By: Christopher Ballay
I proposed to my fiancé six months ago. Aside from my fears of dropping the ring over the balcony or losing the ring on the cab ride over to the Pontchartrain Hotel, I was excited about the climatic moment. I was proposing with a ring that included a diamond from my grandmother’s 1945 engagement ring. I thought about how the ring was found somewhere, mined, casted and bought to her and ultimately me. It was a powerful moment because this was something that was in my family for 72 years.
There is something special about an heirloom diamond that has been passed down generation to generation – a ring that stays in a family for a lifetime. Or the fact a natural diamond spends millions, if not billions, of years under pressure in the ground waiting. There an entire story that goes with a diamond ring. It is only after an eternity that it is found and ultimately placed on her finger. There is something contagiously powerful about that story of a diamond’s birth, resurrection and ultimate resting place on her ring finger. That story loses its luster when you think of a lab and lab coats.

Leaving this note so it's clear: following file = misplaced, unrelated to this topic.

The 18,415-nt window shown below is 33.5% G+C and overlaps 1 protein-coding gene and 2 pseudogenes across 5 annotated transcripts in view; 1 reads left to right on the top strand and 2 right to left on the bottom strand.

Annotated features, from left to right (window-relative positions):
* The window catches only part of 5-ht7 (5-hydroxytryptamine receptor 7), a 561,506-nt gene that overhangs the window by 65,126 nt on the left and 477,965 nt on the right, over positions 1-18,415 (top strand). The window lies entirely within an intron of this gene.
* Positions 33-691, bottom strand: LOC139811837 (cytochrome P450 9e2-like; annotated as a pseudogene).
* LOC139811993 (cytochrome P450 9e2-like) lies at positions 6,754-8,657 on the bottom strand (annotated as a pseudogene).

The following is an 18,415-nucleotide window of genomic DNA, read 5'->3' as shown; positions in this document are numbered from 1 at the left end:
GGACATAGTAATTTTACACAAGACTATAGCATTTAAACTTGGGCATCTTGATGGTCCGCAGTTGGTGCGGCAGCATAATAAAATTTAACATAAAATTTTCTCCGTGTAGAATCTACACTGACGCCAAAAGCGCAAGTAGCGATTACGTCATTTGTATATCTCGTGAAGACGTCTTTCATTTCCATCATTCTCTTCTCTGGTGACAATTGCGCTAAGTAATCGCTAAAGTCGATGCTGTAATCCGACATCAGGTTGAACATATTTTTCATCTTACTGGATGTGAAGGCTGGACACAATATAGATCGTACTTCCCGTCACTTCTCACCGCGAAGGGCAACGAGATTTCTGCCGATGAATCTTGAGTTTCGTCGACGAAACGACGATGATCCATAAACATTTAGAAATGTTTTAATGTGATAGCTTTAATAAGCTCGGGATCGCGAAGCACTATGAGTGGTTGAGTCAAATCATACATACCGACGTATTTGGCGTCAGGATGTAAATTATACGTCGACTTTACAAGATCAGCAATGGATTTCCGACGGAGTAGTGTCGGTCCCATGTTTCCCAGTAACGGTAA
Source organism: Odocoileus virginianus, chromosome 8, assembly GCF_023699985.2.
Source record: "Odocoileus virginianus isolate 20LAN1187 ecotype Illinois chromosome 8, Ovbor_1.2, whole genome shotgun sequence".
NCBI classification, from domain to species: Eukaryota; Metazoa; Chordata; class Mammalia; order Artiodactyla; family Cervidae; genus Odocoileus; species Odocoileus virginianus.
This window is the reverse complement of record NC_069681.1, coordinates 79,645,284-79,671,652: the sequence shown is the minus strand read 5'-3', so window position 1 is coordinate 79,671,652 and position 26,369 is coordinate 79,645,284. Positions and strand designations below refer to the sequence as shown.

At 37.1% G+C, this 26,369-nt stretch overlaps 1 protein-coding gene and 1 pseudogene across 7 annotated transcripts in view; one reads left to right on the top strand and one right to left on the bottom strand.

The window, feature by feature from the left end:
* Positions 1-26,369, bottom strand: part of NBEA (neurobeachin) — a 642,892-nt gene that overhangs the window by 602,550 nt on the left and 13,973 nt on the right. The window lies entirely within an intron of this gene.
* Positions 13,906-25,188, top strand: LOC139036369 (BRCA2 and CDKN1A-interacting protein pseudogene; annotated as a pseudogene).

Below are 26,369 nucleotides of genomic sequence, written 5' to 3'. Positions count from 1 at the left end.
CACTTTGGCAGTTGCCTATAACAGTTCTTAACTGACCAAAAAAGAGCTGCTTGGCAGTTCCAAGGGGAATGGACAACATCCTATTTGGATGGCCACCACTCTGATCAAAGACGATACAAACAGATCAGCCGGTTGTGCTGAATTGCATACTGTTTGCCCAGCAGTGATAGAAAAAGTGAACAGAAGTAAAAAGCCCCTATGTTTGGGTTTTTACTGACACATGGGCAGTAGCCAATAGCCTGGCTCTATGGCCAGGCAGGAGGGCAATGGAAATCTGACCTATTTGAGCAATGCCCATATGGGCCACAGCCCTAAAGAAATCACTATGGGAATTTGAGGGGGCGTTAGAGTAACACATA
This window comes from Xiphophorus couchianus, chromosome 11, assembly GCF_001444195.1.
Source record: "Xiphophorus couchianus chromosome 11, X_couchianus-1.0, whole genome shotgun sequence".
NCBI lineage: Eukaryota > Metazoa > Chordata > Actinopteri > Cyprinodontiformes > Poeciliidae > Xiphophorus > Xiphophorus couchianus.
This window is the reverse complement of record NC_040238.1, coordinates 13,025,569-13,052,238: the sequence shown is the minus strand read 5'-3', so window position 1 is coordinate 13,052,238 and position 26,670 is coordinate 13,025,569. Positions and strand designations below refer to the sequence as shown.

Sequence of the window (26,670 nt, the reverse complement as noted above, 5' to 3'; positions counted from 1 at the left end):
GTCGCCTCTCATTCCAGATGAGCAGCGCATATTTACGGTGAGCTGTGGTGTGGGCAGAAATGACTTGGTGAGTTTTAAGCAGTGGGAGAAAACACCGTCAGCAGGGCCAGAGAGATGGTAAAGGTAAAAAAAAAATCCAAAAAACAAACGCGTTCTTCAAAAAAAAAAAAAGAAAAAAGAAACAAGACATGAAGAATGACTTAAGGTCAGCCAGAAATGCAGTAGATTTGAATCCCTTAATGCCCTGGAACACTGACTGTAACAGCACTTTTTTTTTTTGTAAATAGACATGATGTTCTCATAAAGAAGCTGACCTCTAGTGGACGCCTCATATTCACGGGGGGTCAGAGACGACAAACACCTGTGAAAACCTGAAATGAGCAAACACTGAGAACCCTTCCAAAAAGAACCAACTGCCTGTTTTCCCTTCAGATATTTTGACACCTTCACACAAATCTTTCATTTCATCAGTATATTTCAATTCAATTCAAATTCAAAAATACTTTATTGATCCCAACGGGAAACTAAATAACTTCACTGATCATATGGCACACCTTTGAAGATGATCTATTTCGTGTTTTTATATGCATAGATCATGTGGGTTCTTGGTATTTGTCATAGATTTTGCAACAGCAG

Lab-grown diamonds are not unique in the same sense that a natural diamond is. They may have many of the similar characteristics and may look similar, but a lab-created diamond does not contain the rarity that every diamond possesses. The uniqueness and allure of any natural diamond is how it is one-of-a-kind.
In addition to its sentimental value, a natural diamond holds real value over the generations that fluctuates by the market. A lab-created diamond has no real value, other than the initial purchasing cost, due to being man-made. When you ask for one’s hand in marriage, the powerful moment is not exclusively the proposal, but the timeless stone itself.
And if you like lab-created because they are “conflict-free” under that since the Clean Diamond Trade Act was signed by George W. Bush on April 23, 2003, nearly 99.9% of diamonds in the market are conflict-free. More so, over 74 countries have put into their national law the Kimberly Process Certification System, a elaborate regulatory system that drastically helps reduce importation of conflict diamonds. And in nations such as Botswana, a country of over 2 million, the diamond industry is the second biggest employer. In the 1990s, Nike dealt with a similar issue. Reports of factories with sweatshop-like condition caused severe backlash on the company. Ultimately, it led to drastic changes that improved conditions in factories and led to better product.
Still, 99.9% is not enough. Much like the diamond itself, perfection is always, and continuously, driven for.